In Scrap your boilerplate reloaded, the authors describe a new presentation of Scrap Your Boilerplate, which is supposed to be equivalent to the original.

However, one difference is that they assume a finite, closed set of "base" types, encoded with a GADT

data Type :: * -> * where
  Int :: Type Int
  List :: Type a -> Type [a]

In the original SYB, type-safe cast is used, implemented using the Typeable class.

My questions are:

  • What is the relationship between these two approaches?
  • Why was the GADT representation chosen for the "SYB Reloaded" presentation?
  • That sounds like a similar approach taken here with the universal Univ type, but I've only skimmed that paper.
    – jberryman
    Mar 1, 2013 at 15:31

2 Answers 2


[I am one of the authors of the "SYB Reloaded" paper.]

TL;DR We really just used it because it seemed more beautiful to us. The class-based Typeable approach is more practical. The Spine view can be combined with the Typeable class and does not depend on the Type GADT.

The paper states this in its conclusions:

Our implementation handles the two central ingredients of generic programming differently from the original SYB paper: we use overloaded functions with explicit type arguments instead of overloaded functions based on a type-safe cast 1 or a class-based extensible scheme [20]; and we use the explicit spine view rather than a combinator-based approach. Both changes are independent of each other, and have been made with clarity in mind: we think that the structure of the SYB approach is more visible in our setting, and that the relations to PolyP and Generic Haskell become clearer. We have revealed that while the spine view is limited in the class of generic functions that can be written, it is applicable to a very large class of data types, including GADTs.

Our approach cannot be used easily as a library, because the encoding of overloaded functions using explicit type arguments requires the extensibility of the Type data type and of functions such as toSpine. One can, however, incorporate Spine into the SYB library while still using the techniques of the SYB papers to encode overloaded functions.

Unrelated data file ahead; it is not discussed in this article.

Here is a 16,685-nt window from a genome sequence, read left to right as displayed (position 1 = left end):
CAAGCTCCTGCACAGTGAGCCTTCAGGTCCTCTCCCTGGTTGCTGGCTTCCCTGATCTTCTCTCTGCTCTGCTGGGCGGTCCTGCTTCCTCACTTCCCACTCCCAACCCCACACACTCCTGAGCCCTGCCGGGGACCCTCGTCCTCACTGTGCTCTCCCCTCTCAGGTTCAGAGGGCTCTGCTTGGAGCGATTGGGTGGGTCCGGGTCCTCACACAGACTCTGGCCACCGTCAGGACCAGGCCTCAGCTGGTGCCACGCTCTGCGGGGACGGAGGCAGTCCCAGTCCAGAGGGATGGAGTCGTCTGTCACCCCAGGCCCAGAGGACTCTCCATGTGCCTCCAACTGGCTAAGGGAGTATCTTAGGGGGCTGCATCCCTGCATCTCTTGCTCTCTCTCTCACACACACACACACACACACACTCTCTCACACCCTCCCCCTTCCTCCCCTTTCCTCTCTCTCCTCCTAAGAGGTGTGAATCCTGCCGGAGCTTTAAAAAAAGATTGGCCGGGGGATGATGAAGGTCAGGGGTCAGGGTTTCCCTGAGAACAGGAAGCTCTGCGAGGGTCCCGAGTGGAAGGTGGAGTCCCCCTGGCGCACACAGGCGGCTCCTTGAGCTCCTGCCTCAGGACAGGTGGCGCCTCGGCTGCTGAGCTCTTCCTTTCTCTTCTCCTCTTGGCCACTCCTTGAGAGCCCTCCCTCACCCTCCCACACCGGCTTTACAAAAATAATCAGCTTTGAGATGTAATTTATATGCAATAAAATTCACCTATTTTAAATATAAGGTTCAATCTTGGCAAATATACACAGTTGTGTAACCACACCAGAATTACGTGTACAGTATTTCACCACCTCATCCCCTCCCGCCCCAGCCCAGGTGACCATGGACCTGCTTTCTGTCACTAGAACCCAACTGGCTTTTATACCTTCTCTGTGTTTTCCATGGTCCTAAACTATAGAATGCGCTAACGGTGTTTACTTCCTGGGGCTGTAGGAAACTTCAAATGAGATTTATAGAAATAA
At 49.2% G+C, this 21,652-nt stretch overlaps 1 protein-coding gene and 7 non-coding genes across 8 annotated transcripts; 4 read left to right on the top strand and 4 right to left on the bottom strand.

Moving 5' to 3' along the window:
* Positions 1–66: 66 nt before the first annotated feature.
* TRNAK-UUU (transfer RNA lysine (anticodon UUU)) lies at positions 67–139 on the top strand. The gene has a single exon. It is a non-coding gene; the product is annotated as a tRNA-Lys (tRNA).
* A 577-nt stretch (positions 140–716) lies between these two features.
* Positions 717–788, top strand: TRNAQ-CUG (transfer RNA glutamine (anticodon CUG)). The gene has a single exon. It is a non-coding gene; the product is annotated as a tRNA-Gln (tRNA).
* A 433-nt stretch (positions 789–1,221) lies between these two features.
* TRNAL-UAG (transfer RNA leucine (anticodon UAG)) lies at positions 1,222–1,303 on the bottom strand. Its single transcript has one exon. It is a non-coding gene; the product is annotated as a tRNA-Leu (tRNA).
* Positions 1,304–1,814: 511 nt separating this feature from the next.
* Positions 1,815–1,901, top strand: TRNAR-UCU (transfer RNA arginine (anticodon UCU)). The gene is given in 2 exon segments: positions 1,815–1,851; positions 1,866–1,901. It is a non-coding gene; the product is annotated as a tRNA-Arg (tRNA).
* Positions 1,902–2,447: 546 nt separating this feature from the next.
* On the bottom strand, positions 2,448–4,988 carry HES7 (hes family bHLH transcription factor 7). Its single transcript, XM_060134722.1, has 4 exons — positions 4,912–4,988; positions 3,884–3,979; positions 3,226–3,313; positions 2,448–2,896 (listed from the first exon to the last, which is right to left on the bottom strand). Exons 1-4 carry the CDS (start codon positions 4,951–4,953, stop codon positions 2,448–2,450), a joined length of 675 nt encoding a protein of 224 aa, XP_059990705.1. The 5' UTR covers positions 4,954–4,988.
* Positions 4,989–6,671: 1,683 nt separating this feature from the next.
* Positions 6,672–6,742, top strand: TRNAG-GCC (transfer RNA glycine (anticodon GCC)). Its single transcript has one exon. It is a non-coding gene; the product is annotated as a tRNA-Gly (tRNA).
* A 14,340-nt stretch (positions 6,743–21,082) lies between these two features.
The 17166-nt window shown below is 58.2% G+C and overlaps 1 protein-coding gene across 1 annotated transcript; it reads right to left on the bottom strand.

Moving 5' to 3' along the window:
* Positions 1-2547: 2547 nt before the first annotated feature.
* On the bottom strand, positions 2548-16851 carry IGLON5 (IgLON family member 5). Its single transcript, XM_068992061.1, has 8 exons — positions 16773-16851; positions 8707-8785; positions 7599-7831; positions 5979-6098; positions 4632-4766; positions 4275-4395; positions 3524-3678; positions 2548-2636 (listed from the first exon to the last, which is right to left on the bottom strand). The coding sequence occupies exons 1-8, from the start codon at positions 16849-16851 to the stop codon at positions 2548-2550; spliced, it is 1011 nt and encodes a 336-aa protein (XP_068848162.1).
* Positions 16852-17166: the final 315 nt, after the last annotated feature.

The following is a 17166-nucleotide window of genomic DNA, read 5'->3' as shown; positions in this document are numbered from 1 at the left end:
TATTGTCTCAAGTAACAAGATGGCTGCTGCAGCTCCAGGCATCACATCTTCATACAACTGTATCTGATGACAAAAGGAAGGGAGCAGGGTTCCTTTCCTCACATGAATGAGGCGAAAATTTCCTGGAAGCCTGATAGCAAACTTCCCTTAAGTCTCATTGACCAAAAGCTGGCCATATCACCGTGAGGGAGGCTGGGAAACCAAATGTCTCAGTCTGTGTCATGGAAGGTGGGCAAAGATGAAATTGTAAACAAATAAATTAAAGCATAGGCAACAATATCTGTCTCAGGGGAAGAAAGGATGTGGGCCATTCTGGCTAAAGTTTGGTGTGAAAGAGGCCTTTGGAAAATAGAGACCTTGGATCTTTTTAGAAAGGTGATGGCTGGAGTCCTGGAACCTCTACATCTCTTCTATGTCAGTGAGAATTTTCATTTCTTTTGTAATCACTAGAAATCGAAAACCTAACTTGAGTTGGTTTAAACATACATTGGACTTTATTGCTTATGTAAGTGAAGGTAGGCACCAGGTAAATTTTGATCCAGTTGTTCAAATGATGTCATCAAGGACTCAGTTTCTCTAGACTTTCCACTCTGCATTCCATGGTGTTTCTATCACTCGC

So, the choice of using a GADT for type representation is one we made mainly for clarity. As Don states in his answer, there are some obvious advantages in this representation, namely that it maintains static information about what type a type representation is for, and that it allows us to implement cast without any further magic, and in particular without the use of unsafeCoerce. Type-indexed functions can also be implemented directly by using pattern matching on the type, and without falling back to various combinators such as mkQ or extQ.

Fact is that I (and I think the co-authors) simply were not very fond of the Typeable class. (In fact, I'm still not, although it is finally becoming a bit more disciplined now in that GHC adds auto-deriving for Typeable, makes it kind-polymorphic, and will ultimately remove the possibility to define your own instances.) In addition, Typeable wasn't quite as established and widely known as it is perhaps now, so it seemed appealing to "explain" it by using the GADT encoding. And furthermore, this was the time when we were also thinking about adding open datatypes to Haskell, thereby alleviating the restriction that the GADT is closed.

So, to summarize: If you actually need dynamic type information only for a closed universe, I'd always go for the GADT, because you can use pattern matching to define type-indexed functions, and you do not have to rely on unsafeCoerce nor advanced compiler magic. If the universe is open, however, which is quite common, certainly for the generic programming setting, then the GADT approach might be instructive, but isn't practical, and using Typeable is the way to go.

However, as we also state in the conclusions of the paper, the choice of Type over Typeable isn't a prerequisite for the other choice we're making, namely to use the Spine view, which I think is more important and really the core of the paper.